The US atomic bombing of the Japanese cities Hiroshima and Nagasaki has become such a horrific point in history that most people can agree it may be one of the darkest decisions made in war. However, this wasn’t the initial reaction towards the loss of millions of lives. Most Americans continued on with their daily lives, relieved that World War II was finally over. They rejoiced and celebrated while the citizens of Hiroshima, Nagasaki, and the surrounding cities were left to rebuild from the devastation and radiation that is still evident today. It wasn’t until the danger was turned on them during the Three Mile Island accident that Americans truly realized the danger of nuclear power. Their protest, known as the Anti-Nuclear Movement, sparked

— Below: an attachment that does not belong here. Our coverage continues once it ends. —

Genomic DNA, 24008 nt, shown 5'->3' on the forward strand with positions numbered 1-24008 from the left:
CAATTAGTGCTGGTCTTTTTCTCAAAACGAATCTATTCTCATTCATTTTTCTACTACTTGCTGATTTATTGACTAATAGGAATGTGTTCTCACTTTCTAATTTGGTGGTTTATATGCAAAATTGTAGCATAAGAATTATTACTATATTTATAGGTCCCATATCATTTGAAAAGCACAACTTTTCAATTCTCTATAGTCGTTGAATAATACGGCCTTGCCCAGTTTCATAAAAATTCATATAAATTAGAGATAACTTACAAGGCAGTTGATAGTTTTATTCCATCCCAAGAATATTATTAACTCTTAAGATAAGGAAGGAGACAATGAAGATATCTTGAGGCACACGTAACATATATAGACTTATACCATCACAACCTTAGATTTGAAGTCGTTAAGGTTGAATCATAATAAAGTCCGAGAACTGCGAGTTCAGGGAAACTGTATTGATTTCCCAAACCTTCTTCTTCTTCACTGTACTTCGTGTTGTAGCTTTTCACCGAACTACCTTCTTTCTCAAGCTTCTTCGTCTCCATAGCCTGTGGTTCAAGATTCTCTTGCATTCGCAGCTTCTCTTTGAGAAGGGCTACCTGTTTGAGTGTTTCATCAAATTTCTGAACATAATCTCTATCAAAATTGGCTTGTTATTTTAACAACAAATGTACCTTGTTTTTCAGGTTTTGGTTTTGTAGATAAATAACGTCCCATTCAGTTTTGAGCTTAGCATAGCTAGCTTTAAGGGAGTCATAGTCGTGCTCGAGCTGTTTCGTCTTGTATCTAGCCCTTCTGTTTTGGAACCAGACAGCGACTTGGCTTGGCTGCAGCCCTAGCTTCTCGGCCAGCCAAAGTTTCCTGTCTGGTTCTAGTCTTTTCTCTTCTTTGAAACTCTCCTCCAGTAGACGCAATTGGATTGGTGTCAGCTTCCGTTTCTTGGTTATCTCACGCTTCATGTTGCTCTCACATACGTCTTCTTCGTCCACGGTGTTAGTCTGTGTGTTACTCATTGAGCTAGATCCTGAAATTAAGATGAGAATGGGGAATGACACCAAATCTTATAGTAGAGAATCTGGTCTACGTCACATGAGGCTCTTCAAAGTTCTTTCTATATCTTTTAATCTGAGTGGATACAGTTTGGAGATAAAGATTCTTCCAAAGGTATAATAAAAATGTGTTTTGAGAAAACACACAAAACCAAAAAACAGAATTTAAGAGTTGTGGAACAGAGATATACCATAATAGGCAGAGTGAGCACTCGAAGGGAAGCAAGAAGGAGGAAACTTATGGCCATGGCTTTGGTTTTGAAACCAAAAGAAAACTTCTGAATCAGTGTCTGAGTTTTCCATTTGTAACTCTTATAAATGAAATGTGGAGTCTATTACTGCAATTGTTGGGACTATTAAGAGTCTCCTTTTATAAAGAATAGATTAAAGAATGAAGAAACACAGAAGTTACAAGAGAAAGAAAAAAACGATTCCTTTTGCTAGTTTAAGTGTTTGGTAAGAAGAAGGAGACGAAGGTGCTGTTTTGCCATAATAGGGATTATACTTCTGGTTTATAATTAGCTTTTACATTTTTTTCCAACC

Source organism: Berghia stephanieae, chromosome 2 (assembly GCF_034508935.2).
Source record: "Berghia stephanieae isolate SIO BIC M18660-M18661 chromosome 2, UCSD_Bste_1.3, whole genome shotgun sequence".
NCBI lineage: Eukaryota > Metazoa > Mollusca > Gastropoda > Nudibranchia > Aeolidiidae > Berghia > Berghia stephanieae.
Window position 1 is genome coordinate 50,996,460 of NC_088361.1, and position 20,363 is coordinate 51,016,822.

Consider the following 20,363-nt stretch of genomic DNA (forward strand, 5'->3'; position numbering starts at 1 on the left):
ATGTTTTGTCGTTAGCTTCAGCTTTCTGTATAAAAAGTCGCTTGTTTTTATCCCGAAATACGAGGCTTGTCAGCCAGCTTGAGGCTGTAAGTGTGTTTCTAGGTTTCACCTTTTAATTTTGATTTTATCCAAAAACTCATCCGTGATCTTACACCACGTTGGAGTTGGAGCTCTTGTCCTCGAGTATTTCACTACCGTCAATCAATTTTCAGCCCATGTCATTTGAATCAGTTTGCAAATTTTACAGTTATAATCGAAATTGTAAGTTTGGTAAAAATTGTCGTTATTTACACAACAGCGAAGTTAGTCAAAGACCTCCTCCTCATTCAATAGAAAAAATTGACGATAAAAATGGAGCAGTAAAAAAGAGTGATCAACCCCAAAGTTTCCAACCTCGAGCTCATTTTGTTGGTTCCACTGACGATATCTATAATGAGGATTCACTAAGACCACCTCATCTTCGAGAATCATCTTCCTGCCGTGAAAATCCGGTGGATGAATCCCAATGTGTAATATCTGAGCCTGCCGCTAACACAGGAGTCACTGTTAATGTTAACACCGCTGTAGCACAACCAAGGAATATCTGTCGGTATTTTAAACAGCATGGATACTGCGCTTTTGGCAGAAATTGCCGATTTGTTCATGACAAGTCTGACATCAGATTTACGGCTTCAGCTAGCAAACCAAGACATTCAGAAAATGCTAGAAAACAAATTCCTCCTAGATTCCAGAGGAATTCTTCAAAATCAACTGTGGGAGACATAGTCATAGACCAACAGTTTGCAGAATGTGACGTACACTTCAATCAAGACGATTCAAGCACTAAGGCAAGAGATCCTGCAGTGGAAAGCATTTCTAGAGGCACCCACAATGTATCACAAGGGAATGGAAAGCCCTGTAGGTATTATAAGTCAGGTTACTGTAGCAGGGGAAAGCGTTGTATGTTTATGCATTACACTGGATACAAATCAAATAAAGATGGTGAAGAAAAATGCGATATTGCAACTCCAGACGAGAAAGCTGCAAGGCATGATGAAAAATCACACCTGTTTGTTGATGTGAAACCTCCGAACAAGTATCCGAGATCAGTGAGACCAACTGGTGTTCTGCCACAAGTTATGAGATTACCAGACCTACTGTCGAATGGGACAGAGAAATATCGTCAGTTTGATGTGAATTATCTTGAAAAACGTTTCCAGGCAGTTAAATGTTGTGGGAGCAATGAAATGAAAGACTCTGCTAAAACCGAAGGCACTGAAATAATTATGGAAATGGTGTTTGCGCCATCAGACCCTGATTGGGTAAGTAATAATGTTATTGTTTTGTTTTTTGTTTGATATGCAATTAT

On March 11, 2011, Fukushima, Japan; a nuclear powered town, 250 km from Tokyo, was struck with two natural disasters. These further led to three nuclear reactors emptying highly radioactive substances.
Argumentative Synthesis Between Ryfle and Sontag Many differences can be seen between Steve Ryfle’s article “Godzilla’s Footprint” and Susan Sontag’s well known 1965 article “Imagination of Disaster” as Ryfle talks about the Japanese’s imagination perspective while Sontag talks about the American imagination perspective of there view points on science fiction